De La Torre set to be named Mexico coach

Jose Manuel De La Torre looks set to be hired as the new Mexico

coach Monday after the surprise withdrawal of the only other

contender for the post.

Victor Manuel Vucetich, the coach of Mexican club Monterrey

Rayados and the favorite for the national team job, pulled out of

the selection process Saturday for personal reasons.

Like many things in Mexican soccer, however, it’s not quite so

clear cut.

Mexican club owners who vote for the national team coach must

now decide whether to hand the job to De La Torre, considered the

second-choice candidate, or opt for more debating while other names

are considered.

The national team has suffered a meltdown since losing to

Argentina in the World Cup second round and the uncertainty

surrounding the new coach is hardly the ideal way to start

over.

The defeat to Argentina in South Africa was followed by the

resignation of Javier Aguirre, with two interim coaches – Enrique

Meza and Efrain Flores – taking the reins.

A group of 11 players, including World Cup captain Rafael

Marquez, then threatened to go on strike in protest at national

team director Nestor De La Torre’s decision to fine them for

holding an all-night party in Monterrey following a friendly match

with Colombia in September.

Two players – Carlos Vela of Arsenal and Efrain Juarez of Celtic

– were suspended for six months after the same incident. The

players eventually turned up for a friendly with Venezuela in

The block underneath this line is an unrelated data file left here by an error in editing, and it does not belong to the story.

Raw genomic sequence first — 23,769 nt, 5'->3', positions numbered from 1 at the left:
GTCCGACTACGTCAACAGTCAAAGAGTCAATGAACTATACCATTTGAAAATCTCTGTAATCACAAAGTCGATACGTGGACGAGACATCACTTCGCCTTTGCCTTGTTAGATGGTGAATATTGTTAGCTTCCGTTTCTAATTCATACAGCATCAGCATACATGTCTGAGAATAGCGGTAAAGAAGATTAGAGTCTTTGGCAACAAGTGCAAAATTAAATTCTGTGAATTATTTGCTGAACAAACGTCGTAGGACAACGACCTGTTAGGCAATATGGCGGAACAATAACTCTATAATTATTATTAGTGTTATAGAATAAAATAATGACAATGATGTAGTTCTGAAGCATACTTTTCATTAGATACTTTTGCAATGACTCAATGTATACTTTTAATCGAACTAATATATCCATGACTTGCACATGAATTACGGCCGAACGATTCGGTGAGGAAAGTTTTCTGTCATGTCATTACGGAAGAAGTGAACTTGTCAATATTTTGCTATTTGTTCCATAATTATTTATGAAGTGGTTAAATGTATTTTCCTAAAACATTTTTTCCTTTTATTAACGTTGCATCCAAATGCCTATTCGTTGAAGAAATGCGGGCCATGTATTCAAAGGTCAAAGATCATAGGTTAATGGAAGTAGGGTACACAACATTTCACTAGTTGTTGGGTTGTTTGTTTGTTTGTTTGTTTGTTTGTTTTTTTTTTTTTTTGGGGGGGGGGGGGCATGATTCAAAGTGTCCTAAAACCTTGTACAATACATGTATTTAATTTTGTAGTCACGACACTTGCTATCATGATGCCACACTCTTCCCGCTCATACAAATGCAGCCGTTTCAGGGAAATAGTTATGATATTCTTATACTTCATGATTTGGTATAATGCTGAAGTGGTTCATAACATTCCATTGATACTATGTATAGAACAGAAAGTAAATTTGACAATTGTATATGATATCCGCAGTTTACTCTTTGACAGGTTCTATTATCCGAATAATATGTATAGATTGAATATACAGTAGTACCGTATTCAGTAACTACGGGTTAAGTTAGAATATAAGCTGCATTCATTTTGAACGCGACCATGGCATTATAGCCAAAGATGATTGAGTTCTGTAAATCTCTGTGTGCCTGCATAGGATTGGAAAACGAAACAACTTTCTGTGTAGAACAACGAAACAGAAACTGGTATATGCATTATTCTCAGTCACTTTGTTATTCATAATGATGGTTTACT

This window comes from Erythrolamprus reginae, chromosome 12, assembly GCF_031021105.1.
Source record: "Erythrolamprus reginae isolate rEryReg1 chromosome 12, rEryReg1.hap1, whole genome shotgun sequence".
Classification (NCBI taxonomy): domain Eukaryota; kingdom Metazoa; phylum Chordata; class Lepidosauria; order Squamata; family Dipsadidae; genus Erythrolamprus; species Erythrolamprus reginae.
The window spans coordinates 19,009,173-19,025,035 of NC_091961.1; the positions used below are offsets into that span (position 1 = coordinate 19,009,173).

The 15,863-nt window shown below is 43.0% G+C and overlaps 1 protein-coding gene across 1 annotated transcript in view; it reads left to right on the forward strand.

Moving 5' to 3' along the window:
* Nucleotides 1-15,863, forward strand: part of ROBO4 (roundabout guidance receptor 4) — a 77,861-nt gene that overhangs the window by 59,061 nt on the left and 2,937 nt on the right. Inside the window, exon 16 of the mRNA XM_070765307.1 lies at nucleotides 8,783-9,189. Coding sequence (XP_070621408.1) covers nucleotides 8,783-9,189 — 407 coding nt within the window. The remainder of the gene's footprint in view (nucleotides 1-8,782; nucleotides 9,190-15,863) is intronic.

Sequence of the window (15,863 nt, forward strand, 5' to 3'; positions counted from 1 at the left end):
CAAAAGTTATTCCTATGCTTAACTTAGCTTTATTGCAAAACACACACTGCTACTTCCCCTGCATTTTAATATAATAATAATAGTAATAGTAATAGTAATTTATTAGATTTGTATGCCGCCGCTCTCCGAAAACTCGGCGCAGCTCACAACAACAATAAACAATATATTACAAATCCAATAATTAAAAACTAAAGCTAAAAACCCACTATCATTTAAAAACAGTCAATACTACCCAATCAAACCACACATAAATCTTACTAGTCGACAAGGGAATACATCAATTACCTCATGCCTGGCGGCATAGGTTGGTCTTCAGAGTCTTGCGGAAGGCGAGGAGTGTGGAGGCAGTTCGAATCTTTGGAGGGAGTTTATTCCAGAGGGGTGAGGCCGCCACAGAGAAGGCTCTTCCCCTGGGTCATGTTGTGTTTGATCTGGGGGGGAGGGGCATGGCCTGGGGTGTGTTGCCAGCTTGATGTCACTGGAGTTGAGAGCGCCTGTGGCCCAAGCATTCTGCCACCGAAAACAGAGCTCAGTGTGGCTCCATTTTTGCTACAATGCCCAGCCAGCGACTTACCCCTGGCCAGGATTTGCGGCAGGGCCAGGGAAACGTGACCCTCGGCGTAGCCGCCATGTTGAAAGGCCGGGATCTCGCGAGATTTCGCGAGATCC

October, but Nestor De La Torre resigned from his post hours before

the game.

The team has only won once in its last four exhibition

matches.

In a curious twist, Jose Manuel De La Torre – coach of Mexican

club Toluca and Nestor’s brother – now seems the only viable option

to rebuild El Tri’s fortunes after Vucetich withdrew.

”Let’s wait until the federation itself makes it official, but

thank God I’m calm,” said De La Torre. ”I didn’t know what was

going on with him.”

Before pulling out, the experienced Vucetich – known as ”King

Midas” for his success in the Mexican domestic league – was

considered the preferred choice.

”The family aspect is not an issue that changes overnight and

I’ve always said I work for the family,” Vucetich said. ”You are

required to spend a long time with the national team and that would

be complicated for me.

”I’m conscious that it was a great opportunity, but I don’t

want to wake up tomorrow and regret anything where my children are

concerned … there are more important things for me and my

priority right now is them and that’s why I took this

decision.”

If De La Torre is picked, the national job will cap a rapid rise

through the coaching ranks.

De La Torre started his career as head coach in the 2006

Clausura tournament and already has three national titles to his

name, building his Toluca side into arguably the most consistent

performer in the Mexican league in recent years.

”The directors will decide the timetable, let’s wait and see

what happens and that’s all, we’re all waiting,” De La Torre said.

”I feel ready, if I didn’t, I would have dropped out.”